The method takes a patient’s own white blood cells, called T cells, and genetically alters them to allow them to recognize and kill cancer cells, according to Michael Kalos, part of the University of Pennsylvania team of researchers working on the project.

‘The concept has been around for at least 50 years, and it has been tried in humans for about 20 years in different clinical trials, with limited success mostly because the T cells that were put into patients had a real hard time surviving in patients,’ Kalos told AFP.

Greater longevity was achieved when researchers began using a virus in the HIV family to serve as a vehicle for the gene that needs to enter the T cells, said Kalos.

The team, led by Carl June of the Abramson Cancer Centre of the University of Pennsylvania, first published its results in 2011 on three adults who suffered from chronic lymphocytic leukaemia (CLL).

More than two years after treatment, two of the three are still living disease-free, and more than a dozen new patients have begun treatment.

A separate team of researchers at Memorial Sloan-Kettering Cancer Centre in New York also published a study last week in Science Translational Medicine detailing their work on five adult patients with ALL, the type Emily had.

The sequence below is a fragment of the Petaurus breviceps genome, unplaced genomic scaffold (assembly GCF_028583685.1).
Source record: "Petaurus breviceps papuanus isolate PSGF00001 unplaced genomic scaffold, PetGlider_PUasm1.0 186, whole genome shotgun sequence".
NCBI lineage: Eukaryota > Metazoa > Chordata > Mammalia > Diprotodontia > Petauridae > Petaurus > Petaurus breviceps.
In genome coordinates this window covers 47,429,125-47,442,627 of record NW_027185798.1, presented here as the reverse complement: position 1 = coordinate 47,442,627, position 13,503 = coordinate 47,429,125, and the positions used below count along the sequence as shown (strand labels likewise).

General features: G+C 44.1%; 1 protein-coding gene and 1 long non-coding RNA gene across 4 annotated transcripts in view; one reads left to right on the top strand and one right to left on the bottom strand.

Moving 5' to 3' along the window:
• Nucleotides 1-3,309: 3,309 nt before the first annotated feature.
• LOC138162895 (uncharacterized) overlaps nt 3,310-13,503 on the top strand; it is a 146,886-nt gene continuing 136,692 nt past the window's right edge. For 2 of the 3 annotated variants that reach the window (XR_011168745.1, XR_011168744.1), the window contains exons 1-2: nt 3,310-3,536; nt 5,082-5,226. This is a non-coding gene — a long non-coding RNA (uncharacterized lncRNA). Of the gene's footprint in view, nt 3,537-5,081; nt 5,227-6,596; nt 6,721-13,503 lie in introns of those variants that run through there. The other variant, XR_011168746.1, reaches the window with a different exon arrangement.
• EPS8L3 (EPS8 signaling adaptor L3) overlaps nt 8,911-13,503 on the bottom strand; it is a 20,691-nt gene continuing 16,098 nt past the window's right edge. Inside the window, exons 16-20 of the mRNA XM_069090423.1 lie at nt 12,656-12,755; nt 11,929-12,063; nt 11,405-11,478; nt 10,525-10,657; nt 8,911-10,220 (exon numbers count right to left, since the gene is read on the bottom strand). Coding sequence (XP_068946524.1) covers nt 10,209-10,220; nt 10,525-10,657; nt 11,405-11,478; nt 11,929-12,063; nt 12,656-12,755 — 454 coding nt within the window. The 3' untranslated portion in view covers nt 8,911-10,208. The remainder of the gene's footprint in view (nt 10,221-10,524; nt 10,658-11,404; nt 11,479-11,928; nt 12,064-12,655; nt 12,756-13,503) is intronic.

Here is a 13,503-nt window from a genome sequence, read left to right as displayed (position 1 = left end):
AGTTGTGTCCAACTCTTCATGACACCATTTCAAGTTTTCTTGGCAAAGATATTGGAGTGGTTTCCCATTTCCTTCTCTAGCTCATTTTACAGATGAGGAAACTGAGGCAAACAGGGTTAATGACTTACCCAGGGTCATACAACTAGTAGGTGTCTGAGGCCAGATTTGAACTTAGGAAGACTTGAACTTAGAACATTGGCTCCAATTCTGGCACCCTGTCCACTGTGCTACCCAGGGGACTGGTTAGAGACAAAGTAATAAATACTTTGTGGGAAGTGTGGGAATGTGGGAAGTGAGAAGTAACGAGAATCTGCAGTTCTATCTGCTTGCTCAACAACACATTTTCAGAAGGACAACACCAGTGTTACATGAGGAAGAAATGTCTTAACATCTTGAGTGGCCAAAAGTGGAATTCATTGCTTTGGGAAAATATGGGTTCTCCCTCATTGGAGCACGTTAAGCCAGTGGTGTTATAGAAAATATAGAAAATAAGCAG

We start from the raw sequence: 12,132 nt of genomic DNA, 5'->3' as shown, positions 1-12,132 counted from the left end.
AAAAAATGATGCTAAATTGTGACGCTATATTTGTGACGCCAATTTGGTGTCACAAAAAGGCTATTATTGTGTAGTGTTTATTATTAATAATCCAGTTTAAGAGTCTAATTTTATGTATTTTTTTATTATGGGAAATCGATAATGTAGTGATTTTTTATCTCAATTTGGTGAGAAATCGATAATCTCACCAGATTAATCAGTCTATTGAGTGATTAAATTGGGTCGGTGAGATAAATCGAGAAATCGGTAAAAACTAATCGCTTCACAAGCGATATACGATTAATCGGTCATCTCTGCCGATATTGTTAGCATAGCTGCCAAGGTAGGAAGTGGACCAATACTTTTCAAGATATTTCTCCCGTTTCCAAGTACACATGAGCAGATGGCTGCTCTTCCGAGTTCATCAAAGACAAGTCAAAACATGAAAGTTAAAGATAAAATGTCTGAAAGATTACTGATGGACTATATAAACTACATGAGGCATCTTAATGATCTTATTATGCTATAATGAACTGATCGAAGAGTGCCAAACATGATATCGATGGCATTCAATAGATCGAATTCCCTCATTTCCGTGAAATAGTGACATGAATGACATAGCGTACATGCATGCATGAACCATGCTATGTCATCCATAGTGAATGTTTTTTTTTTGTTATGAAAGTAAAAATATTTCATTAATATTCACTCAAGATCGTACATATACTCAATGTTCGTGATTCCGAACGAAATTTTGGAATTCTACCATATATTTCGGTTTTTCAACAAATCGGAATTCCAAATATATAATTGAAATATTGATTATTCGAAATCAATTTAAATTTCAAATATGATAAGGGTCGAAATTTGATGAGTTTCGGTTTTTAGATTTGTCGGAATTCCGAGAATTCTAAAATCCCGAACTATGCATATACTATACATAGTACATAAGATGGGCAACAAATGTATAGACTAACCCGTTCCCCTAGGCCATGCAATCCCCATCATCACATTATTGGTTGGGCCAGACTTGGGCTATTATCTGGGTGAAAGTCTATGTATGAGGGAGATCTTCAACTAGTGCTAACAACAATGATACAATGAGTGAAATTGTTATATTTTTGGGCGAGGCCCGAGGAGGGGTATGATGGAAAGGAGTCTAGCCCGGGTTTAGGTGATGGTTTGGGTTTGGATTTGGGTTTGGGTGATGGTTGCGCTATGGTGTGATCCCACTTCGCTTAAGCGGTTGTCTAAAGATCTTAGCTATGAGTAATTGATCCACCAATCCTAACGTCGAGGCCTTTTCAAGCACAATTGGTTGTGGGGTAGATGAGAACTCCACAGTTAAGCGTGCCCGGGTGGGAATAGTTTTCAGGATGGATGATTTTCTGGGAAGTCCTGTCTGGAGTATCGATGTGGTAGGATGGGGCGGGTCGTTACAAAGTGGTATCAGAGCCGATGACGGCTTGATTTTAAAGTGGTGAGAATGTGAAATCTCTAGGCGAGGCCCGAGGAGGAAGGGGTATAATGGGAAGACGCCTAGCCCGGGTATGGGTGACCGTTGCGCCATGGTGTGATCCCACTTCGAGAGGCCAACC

Kalos said University of Pennsylvania researchers are seeing ‘very strong responses in most of the patients but in a small subset we are not seeing a response and we are trying to understand why that is the case.

‘It could be the patient, it could be the product, it could be the tumours or it could be something totally different.’

In the meantime, early trials on adult pancreatic cancer patients and people with mesothelioma have already begun. For now, they are only in the United States, but the team hopes to expand globally.

The terrain is brand new. Every patient would need his or her own specialized treatment, and patients need to get antibody treatments to boost their immune systems for years, perhaps indefinitely, to guard against illness.

But, if the recent success continues, a treatment could be on the market within a few years, Kalos said.

‘In our case, the data is looking so promising that we are hoping we can devise a phase II study that is so dramatic that we can go to (authorities) and say, ‘This is something we’d like you to consider for approval.’’